Sophie Thun’s photographs inquire into the conventions governing the representation of the female body and the construction of the self, examining the interdependence between the illusionary space of the picture and the real space of the viewer. Most of her works depict the artist herself, visualizing the relationship she defines between her body and the space around her. Her pictures always also render the photographic process visible. Experimenting with photograms, double exposures, and analog montage techniques, the artist addresses the medium’s mechanics as well as the habits of seeing bound up with them.
The site-specific photographic intervention While Holding (passage closed) (Y110,8M17,4D+59F8m18,142CA3T69,2b100i240) (2018) exemplifies the complexity of Thun’s art. Loosely affixed to the wall, the photograph is a life-size depiction of the artist holding a photograph that in turn shows her striking a similar pose. The work hints at discourses of illusionism and copy and original that also inform the representation of the specific space: Thun makes the site of its exhibition the point of departure for her production, letting the gallery setting appears in its double function as a scene of creation and presentation. The nested and multiple self-portrait establishes a multifaceted interplay between space, body, and representation.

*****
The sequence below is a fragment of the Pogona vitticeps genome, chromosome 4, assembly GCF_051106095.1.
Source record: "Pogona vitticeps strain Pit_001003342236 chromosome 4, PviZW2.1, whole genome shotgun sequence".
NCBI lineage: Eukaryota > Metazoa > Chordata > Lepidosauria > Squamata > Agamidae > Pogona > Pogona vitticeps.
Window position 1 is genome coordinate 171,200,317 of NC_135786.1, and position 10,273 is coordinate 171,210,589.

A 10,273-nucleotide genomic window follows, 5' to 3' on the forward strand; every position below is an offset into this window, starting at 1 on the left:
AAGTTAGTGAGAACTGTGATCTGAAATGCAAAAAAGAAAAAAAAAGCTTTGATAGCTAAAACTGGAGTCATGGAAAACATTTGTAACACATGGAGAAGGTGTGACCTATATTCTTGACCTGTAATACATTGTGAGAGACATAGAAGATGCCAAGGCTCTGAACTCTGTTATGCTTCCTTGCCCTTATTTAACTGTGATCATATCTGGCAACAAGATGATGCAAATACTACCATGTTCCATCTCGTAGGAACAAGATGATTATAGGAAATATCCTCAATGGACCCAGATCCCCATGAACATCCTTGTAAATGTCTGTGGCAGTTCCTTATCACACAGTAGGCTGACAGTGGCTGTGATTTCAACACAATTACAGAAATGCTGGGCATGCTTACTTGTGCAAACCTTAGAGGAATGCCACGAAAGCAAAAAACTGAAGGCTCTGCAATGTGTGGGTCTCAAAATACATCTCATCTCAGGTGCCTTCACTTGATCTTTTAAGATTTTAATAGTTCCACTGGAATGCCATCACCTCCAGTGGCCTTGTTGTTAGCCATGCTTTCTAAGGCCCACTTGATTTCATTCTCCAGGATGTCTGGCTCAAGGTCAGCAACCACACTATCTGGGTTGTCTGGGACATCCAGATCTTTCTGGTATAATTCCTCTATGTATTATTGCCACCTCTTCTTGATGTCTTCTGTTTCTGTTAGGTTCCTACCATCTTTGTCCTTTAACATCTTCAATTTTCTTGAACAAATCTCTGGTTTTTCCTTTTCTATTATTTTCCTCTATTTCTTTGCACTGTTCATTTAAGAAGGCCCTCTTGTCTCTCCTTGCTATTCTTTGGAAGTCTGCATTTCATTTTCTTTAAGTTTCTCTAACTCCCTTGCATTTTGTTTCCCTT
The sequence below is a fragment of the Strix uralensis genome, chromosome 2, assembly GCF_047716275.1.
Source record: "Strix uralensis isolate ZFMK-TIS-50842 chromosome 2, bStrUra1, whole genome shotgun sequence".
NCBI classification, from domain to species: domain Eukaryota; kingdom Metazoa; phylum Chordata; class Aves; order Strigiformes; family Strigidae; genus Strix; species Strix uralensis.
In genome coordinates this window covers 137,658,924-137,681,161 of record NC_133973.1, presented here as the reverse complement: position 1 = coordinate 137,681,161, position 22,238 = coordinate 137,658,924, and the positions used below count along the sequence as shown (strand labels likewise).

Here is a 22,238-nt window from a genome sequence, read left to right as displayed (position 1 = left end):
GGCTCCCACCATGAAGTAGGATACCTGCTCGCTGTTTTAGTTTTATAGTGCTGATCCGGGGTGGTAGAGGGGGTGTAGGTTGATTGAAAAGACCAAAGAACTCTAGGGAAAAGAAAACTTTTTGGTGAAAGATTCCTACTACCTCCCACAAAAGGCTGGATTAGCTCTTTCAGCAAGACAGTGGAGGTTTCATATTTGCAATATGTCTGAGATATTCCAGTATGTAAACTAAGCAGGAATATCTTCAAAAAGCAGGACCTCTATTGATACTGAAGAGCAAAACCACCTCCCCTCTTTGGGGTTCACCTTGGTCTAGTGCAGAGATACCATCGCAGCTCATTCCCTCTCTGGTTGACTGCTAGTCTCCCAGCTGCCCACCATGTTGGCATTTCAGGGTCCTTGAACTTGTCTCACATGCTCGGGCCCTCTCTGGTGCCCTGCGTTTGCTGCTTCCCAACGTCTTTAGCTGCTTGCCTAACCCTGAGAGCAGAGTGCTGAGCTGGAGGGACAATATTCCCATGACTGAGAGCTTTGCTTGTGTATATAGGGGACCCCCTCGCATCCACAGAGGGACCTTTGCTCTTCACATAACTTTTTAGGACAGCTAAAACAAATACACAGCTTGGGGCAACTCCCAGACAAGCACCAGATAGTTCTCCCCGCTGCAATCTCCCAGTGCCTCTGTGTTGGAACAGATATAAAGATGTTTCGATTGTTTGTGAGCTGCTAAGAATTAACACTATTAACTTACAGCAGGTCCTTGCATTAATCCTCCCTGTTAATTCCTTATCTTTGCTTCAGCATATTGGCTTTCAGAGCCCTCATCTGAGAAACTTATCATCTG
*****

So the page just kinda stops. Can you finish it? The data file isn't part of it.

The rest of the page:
One defining characteristic of Thun’s self-portraits is that she is holding her camera’s cable release in hand. The deliberate inclusion of the equipment reads as a trace of the creative process, but it also represents an instrument of control. By underscoring her active involvement in the genesis of the picture and subverting the history of the depiction of the (naked) female body as an object, Thun engenders a moment of resistance. This aspect is evident, for example, in her most recent series, After Hours (2019), which is based on pictures Thun shot at her lodgings while traveling for various bread-and-butter jobs. For the elaborate compositions, she cuts up the negatives of two shots and then reassembles them in such fashion that the poses they capture relate to each other. The flagrant sexual overtones are intentional, yet the objectification of the female body and the potential for voyeuristic cathexis are defeated by the artist’s recognizable self-determination and the assertive gaze with which she fixes the beholder. Thun adds to the tension between these contrary tendencies by superimposing the white silhouettes of her hands, a framing visual layer that inserts itself between the poses on display and the viewer and performs a gesture between desiring caress and insistence on distance.